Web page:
March 14, 2009

Sanford And Sins?

While the corporate liberals in the mainstream media have been beating up on South Carolina Governor Mark Sanford for his unwillingness to accept federal bribes (i.e. stimulus money), some of our friends in the paleosphere have been critical of the Practical Statesman for other reasons.  To take one example, according to my fellow South Carolinian, and Conservative Heritage Times blogger “Weaver,” Sanford:

– is a huge fan of arch-globalist Thomas Friedman. Dougherty mentions that Sanford ?somberly quotes Adam Smith and Friedrich Hayek? and later that ?[h]e draws lessons from Ayn Rand?s work?. None of these thinkers are conservative.

– supported Graham recently in his US Senate reelection (not Conley or Witherspoon) and McCain?s Presidential campaign in 2000.

– received a D+ from numbersusa (on immigration) when in the US House.

– voted against withdrawing from the WTO and in favour of fast track.

I realise the governor looks great next to Obama, but let?s not get carried away. Dougherty writes, ?Sanford seems incapable of playing a red-meat populist like Sarah Palin?. That?s because he isn?t a populist.

Though I have spoken fondly of him recently, I have never been the biggest Sanford supporter.  I tend to agree with the critics like “Weaver” that point to a globalist sentiment underlying some of Mr. Sanford’s statements.  I also agree that Sanford is not a populist, which is a large part of the reason why he feels so comfortable endorsing GOP establishmentarians like John McCain.

Having said that, Mark Sanford is not a GOP establishmentarian.  As someone who has long believed that the Republican Party has deeper big government roots than the Democrats – and has at best a tepid connection to conservatism in the modern era – the fiscal sanity of someone like Mark Sanford stands out as truly remarkable.  That he may have a lackluster record on immigration and poor record on managed trade doesn’t negate the fact that he is “off the reservation” more often than not.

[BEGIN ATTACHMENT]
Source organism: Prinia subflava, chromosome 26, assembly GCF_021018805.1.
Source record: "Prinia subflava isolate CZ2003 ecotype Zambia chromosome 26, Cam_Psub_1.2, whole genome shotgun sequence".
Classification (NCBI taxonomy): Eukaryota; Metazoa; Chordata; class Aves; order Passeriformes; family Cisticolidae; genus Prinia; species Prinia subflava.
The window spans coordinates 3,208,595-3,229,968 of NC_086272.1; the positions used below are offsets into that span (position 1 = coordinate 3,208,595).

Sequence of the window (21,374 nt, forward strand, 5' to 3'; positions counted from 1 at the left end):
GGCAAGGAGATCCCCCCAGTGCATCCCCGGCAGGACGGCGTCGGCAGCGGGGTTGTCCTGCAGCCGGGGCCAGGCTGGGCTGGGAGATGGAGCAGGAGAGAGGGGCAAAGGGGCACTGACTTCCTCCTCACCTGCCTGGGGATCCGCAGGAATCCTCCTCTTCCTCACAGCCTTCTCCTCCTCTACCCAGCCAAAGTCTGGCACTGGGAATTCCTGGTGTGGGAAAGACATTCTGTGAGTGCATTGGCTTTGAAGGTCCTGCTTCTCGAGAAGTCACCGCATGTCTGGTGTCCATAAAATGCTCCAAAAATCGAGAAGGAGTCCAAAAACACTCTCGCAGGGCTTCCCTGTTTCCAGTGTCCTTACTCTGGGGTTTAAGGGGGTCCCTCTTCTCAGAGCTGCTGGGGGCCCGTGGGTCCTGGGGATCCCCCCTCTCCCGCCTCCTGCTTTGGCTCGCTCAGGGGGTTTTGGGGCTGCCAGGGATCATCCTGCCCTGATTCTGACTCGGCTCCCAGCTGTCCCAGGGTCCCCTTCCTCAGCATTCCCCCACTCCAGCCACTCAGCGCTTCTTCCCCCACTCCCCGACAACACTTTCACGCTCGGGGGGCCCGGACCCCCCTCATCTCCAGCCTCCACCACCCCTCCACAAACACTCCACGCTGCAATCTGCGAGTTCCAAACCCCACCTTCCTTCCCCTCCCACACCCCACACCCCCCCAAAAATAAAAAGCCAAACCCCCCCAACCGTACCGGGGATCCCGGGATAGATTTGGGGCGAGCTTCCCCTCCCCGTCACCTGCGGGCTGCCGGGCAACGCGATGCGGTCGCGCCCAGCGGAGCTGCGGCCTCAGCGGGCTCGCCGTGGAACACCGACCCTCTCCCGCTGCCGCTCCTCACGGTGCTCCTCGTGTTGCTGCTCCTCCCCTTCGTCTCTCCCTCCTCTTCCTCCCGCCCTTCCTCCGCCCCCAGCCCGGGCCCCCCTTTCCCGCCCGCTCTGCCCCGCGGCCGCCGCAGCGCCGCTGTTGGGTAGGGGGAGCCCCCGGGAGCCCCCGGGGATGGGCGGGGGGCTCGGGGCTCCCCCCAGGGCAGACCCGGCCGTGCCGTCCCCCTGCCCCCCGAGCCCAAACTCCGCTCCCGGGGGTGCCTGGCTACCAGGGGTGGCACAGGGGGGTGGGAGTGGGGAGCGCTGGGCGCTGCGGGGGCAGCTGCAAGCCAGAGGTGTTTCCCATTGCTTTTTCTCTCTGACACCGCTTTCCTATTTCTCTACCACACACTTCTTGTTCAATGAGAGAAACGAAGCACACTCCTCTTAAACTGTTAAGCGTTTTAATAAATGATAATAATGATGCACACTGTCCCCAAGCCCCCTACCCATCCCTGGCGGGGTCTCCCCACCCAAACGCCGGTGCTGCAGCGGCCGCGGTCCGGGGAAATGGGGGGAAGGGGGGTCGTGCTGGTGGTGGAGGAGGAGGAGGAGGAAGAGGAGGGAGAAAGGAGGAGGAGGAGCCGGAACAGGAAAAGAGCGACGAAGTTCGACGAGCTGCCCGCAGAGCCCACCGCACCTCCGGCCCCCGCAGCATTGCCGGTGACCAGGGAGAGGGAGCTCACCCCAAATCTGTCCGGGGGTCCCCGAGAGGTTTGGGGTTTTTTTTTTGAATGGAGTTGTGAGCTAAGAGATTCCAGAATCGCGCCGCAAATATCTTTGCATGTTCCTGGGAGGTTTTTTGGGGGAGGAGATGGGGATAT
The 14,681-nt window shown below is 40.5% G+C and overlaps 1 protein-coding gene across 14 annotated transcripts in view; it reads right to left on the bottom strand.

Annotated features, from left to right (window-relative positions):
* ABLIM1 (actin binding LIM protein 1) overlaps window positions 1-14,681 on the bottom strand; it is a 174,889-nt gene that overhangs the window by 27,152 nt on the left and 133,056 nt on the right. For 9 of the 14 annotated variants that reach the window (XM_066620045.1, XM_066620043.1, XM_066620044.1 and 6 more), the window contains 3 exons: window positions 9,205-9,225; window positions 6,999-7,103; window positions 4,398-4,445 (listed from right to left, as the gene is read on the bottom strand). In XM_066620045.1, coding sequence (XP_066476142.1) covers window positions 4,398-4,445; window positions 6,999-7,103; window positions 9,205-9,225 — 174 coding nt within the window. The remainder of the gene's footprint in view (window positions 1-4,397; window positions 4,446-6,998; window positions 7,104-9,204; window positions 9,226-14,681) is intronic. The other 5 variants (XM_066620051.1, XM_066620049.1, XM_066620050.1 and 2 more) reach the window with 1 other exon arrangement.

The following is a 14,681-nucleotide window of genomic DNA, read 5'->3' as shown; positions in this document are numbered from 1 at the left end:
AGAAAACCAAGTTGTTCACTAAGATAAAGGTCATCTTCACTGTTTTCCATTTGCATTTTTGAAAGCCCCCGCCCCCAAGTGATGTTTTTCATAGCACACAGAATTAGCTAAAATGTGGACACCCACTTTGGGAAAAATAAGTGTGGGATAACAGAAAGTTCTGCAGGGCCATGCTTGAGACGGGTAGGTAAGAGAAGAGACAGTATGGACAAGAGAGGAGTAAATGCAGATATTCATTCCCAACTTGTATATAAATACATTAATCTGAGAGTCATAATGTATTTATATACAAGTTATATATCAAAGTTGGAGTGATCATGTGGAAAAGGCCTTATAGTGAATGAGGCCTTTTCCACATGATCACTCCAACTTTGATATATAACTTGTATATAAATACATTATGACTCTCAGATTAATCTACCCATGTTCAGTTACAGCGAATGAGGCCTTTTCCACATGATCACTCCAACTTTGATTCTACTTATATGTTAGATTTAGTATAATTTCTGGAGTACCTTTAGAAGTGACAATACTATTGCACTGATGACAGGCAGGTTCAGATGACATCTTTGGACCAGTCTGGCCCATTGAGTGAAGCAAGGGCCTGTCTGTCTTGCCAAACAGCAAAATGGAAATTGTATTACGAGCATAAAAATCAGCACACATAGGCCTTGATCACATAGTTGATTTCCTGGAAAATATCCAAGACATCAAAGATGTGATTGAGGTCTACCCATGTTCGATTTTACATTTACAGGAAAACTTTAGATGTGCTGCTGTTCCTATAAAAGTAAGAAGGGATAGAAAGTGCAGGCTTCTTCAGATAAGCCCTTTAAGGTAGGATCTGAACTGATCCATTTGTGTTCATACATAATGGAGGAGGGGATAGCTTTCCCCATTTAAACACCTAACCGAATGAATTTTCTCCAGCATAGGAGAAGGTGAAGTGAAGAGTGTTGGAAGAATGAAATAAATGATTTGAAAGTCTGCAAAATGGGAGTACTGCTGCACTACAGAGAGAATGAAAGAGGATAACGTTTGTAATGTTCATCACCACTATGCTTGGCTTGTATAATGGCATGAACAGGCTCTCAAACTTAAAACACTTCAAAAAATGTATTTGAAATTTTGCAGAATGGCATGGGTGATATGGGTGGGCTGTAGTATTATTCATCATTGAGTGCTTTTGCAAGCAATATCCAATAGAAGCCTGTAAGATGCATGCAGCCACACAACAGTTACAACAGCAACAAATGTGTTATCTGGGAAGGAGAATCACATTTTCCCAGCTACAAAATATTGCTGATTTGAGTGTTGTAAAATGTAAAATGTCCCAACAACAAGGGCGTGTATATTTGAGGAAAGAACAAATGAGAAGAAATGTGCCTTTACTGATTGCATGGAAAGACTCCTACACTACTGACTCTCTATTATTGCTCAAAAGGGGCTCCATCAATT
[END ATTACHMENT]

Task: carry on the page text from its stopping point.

More to the point, the governor does not “look great” merely by comparison to Obama.  In fact he looks good-if not great-by comparison to the overwhelming majority of his contemporaries in the Republican Party.  At a time when the Republican leadership was promoting “national greatness,” Sanford was one of the few prominent members of the GOP to promote quaint notions like living within our means and protecting personal liberties from an intrusive “security”-obsessed government.  That a man who voted against bombing Iraq and fiercely opposed real i.d. could be elected the Governor of a state with the political makeup of South Carolina is astounding.  That he actually has a shot of becoming the public face of the party of Lincoln is almost unfathomable, and hardly a negative. 

Having been present at the press conference where Gov. Sanford publicly announced his refusal of stimulus funds, I feel safe in saying that any politician daring enough to talk about the dangers of “printing money” in front of the press corps is someone that at the very least we can work with.  Looking for political purity at this stage in the game is not only a lost cause-it’s a recipe for wasting opportunities. 


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